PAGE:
Anyone who has struggled with acne in the past understands the frustration that comes with it. Some people seem to be unable to get the pimples gone no matter how often they wash their faces. What, perhaps, is worse than those conspicuous red zits? The scars they leave behind. Fortunately, the advent of scar therapy has eliminated the need to continue to be frustrated by acne scars.
What Are The Types of Acne Scars?
Identifying the acne scars you have is the first step in treating them. Look in the mirror to see what best describes the scars you are dealing with. Is it:
They travel deep into the skin and are sometimes known as “pitted” or “indented” acne scars. Some are relatively short, while others reach the skin’s deeper layers. These scars, which often develop on the forehead and cheeks, most likely result from inflammatory acne. The three distinct types are as follows:
- Rolling Scars: They are characterized by broad depressions and sloping borders. They can be shallow or deep, but the cause is most likely chronic inflammatory acne. Rolling scars become increasingly obvious with age due to the skin losing its suppleness and volume. These scars respond well to therapy since the edges are rolled.
- Boxcar scars: These scars also cause large skin depressions, but the edges are well-defined. The edges are more challenging to treat since they are steeper and more distinct from the surrounding skin.
- Ice-pick scars: These are deep, narrow scars that look like an ice-pick wound or an open, expanded pore. It is the most challenging to cure because it is the deepest depression scar.
Hypertrophic or Raised Scars
If you have a raised scar, you likely previously had a cyst. It usually results from excessive scar tissue left over after the cystic acne is healed. It protrudes from the skin as a thick, rubbery scar tissue growth. These scars are less frequent than others, but if you have them, they’re probably on your chest, back, or jawline – areas where you had cystic acne. Raised scars heal quickly after being treated. Raised acne scars can be particularly effectively smoothed off using laser resurfacing.
You most likely experience skin discoloration if you’ve ever had acne. These spots don’t have the same pigment as the rest of your skin, whether brown, red, or white. Frequently, the discoloration disappears over time. But occasionally, the color shift is irreversible. There are treatments available for each of the three types of discoloration.
If the discoloration of brown, you are most likely dealing with hyperpigmentation. The melanin-producing cells that repair the damage caused by acne overproduce melanin. As a result, you now have a persistent area that looks like a freckle. There are several therapies used to treat hyperpigmentation. We use laser, hydroquinone, or topical retinoids (so you can slough off the discolored skin).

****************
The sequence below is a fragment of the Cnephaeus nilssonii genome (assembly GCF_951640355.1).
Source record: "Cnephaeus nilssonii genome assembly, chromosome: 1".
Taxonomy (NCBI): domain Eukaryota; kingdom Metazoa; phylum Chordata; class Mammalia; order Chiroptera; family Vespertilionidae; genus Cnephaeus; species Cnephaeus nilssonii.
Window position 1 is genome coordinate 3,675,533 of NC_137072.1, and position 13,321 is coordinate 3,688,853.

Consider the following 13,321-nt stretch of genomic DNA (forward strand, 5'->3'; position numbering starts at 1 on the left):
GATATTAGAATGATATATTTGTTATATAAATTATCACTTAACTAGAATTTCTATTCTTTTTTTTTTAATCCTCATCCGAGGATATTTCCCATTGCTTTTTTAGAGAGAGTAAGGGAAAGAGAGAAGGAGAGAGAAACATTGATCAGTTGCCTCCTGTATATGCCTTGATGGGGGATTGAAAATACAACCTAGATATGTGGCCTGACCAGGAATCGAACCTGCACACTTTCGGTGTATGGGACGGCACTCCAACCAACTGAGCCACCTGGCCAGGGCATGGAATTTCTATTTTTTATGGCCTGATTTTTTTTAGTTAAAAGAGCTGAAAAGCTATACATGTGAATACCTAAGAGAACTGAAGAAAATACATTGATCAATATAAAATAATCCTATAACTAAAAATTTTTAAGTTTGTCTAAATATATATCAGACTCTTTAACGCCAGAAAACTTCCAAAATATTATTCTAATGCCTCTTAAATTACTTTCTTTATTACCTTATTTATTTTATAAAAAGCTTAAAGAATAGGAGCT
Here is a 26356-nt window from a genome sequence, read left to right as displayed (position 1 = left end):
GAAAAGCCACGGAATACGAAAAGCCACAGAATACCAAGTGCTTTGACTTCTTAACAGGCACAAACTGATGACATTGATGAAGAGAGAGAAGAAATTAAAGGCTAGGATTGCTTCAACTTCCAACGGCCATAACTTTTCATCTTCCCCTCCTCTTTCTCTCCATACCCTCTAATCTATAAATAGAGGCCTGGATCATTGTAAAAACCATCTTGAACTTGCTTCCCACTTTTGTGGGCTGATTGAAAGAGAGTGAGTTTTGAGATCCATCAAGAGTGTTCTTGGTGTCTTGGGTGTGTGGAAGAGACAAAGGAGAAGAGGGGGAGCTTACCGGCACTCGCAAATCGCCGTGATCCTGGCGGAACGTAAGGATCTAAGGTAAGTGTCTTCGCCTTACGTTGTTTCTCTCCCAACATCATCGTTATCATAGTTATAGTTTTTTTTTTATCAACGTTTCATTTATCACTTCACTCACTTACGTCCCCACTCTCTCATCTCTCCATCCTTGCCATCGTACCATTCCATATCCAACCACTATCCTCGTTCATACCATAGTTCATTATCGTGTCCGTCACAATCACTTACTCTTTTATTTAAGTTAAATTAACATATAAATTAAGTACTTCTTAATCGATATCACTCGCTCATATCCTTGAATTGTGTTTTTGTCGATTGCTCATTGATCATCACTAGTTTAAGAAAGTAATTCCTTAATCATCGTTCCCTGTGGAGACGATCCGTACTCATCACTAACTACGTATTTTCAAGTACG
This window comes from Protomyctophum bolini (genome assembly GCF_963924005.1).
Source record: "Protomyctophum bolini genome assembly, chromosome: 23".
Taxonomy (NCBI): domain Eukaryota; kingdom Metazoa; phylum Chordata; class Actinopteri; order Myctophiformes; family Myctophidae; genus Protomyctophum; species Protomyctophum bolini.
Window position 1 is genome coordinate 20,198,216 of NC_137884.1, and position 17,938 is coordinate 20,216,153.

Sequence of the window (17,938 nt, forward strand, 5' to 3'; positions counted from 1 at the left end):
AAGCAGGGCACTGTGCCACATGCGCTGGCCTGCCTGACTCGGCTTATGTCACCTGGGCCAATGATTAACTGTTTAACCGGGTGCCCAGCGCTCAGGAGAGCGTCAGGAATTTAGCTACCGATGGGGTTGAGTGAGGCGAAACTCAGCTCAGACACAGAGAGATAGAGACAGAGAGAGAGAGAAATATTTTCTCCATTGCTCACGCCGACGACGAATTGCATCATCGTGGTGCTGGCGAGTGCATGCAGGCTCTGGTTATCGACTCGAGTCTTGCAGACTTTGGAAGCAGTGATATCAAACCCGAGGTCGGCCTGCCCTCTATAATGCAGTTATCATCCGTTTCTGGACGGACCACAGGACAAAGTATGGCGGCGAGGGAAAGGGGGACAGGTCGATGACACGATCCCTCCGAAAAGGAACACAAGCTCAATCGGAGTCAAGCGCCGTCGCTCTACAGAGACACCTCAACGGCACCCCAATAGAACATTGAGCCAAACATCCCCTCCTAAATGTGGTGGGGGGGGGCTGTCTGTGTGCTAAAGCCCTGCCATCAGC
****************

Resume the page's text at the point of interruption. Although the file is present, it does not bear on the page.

Hypopigmentation results from bright spots caused by a lack of melanin. With skin damage, melanocytes in the wounded area are either depleted or lose their capacity to produce melanin. This happens when scar tissue has replaced healthy skin. Scar tissue is more obvious in those with darker skin tones because of its bright pink color. Hypopigmentation is rarely removed completely by treatments. However, chemical peels and laser resurfacing can help to achieve a more even skin tone.
Erythema is a persistent redness caused by skin cells that have been destroyed. A crimson patch develops when tiny capillaries close to the skin’s surface permanently dilate. It frequently occurs in acne sufferers and is more visible on lighter skin. Intense pulse light phototherapy is usually recommended to treat the condition or a topical medicine to temporarily reduce vasodilation.
How Can I Get Rid of Post-Breakout Marks?
Once a blemish has gone, and a red, brown, or purple mark is all that’s left, it’s time to concentrate on three things:
- Exfoliation to remove discoloration
We can remove discolored skin cells from the skin’s surface using mild chemical exfoliation. They can also be removed from the skin using a gentle face scrub, which would be a mechanical exfoliation, twice a week. The secret to removing all forms of hyperpigmentation is this two-step exfoliating procedure. You should moisturize after applying your regular exfoliating acid serum in the evening.
- Reduce Melanin Activity by Applying a Vitamin C Serum
When you’re exfoliating the skin and eliminating dry, discolored surface cells, a product with brightening chemicals can absorb deeper marks and aid in reducing melanin activity. Various vitamin C derivatives, including magnesium ascorbyl phosphate, help to reduce redness and lighten post-breakout scars gradually. This is also beneficial for post-inflammatory erythema.
- Apply sunscreen to avoid activation of pigment cells by UV light
People frequently overlook something quite significant. Even on cloudy days, you are exposed to UV light, which naturally activates melanin cells. UV radiation will accentuate post-breakout markings, a sign of overactive melanin cells. You MUST wear sunscreen every day. Given that it provides pigment cells with a chance to calm down, it is undoubtedly the most effective solution for fading post-breakout signs. If you are prone to acne, use one that is lightweight. After all, you certainly don’t want your sunscreen to cause the development of new pimples.
Schedule a Treatment for Acne Scars Right Now
Are you ready to begin the process of having your scars removed? Schedule an appointment at Eye Candy Vision and Beauty Clinic, Arcadia, and we’ll work with you to determine the best course of treatment.